Good hygiene, common sense key to preventing swine flu
Dr. James Luby, infectious disease expert at UT Southwestern Medical Center, says there is no need to panic about the recent news reports regarding swine flu, but people should be vigilant about good hygiene and aware of how influenza is transmitted.
“Although there has been a great emphasis on this so far, it appears that the virulence in the U.S. is less severe than what we have seen in Mexico,” Dr. Luby said. “Since this is a new virus, however, we need to be watchful, and if there are any changes, we’ll need to reevaluate our response.”
In the meantime, the Centers for Disease Control and Prevention recommends that people follow the same rules they would during the typical flu season to reduce the incidence of transmission:
- Cover your nose and mouth with a tissue when you cough or sneeze. Throw the tissue in the trash after you use it.
- Wash your hands often with soap and water, especially after you cough or sneeze. Alcohol-based hand cleaners are also effective.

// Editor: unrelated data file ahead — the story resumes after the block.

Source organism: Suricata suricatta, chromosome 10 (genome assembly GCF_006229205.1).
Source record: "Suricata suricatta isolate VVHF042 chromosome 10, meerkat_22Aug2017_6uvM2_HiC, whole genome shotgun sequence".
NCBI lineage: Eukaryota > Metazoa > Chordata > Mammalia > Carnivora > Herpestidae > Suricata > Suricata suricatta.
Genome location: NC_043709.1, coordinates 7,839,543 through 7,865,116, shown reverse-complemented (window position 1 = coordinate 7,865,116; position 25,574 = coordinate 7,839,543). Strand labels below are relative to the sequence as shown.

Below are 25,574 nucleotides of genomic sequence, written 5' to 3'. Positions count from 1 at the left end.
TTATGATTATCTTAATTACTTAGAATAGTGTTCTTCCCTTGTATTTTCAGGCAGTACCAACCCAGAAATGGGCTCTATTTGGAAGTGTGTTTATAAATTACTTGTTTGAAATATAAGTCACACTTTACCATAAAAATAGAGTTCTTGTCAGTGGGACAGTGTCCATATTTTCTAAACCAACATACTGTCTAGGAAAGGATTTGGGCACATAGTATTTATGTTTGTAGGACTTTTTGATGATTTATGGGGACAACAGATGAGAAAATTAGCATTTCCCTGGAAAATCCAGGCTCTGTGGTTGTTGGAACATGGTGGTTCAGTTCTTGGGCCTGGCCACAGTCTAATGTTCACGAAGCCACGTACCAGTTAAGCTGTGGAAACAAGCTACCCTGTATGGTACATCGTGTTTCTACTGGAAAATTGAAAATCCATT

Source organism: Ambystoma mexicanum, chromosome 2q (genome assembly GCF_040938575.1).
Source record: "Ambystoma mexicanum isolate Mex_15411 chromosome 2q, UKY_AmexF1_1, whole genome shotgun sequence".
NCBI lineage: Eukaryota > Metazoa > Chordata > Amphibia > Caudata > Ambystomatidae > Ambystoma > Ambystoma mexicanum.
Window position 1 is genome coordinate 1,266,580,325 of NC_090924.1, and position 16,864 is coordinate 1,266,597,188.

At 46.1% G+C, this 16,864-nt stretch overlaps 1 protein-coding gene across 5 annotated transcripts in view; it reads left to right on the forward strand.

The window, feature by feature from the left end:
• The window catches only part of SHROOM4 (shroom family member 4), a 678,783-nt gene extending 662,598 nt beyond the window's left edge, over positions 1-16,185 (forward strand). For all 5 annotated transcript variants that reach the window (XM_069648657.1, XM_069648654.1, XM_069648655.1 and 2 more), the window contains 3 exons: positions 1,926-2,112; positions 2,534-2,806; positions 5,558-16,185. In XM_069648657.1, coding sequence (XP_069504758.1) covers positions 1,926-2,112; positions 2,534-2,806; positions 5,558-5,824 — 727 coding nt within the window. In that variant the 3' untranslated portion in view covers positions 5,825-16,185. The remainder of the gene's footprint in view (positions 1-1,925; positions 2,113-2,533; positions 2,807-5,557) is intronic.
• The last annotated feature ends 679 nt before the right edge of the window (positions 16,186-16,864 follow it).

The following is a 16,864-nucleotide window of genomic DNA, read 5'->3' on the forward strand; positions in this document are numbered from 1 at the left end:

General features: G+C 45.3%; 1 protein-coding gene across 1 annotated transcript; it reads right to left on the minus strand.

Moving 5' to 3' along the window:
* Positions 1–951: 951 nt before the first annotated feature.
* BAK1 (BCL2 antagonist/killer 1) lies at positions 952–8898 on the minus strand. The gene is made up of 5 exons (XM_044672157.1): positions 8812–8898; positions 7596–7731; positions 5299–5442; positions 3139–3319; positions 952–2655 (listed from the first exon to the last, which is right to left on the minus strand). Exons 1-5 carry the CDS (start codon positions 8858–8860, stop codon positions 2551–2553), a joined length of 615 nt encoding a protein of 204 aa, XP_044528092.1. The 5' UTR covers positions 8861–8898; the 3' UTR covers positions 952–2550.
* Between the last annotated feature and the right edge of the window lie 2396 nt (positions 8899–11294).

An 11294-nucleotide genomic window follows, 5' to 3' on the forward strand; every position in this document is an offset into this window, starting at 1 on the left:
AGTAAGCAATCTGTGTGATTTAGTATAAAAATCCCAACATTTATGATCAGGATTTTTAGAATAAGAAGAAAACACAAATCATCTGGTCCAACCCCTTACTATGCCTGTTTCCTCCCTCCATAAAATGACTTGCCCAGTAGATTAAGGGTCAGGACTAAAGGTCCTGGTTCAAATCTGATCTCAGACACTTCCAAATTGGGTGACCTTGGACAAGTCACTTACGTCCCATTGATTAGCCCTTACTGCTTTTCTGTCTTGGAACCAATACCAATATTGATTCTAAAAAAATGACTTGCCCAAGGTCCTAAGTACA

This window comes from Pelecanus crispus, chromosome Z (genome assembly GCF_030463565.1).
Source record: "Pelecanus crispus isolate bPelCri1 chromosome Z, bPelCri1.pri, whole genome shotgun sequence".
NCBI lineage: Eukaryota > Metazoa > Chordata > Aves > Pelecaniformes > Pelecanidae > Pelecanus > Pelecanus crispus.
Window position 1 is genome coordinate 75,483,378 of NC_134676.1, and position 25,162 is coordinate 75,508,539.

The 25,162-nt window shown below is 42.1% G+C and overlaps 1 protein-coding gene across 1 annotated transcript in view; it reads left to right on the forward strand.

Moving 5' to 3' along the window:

- Avoid touching your eyes, nose or mouth. Germs spread this way.
- Try to avoid close contact with sick people.
- If you get sick with influenza, stay home from work or school and limit contact with others to keep from infecting them.
Dr. Luby, professor of internal medicine, also recommends that if you feel very sick — especially if you have a fever of 101 degrees or more, are experiencing upper respiratory problems, including cough, and muscle aches — go to an emergency room or to your private physician. But please tell these health care professionals and their staff in advance the nature of your symptoms to help limit exposure.
Media Contact: Kristen Holland Shear
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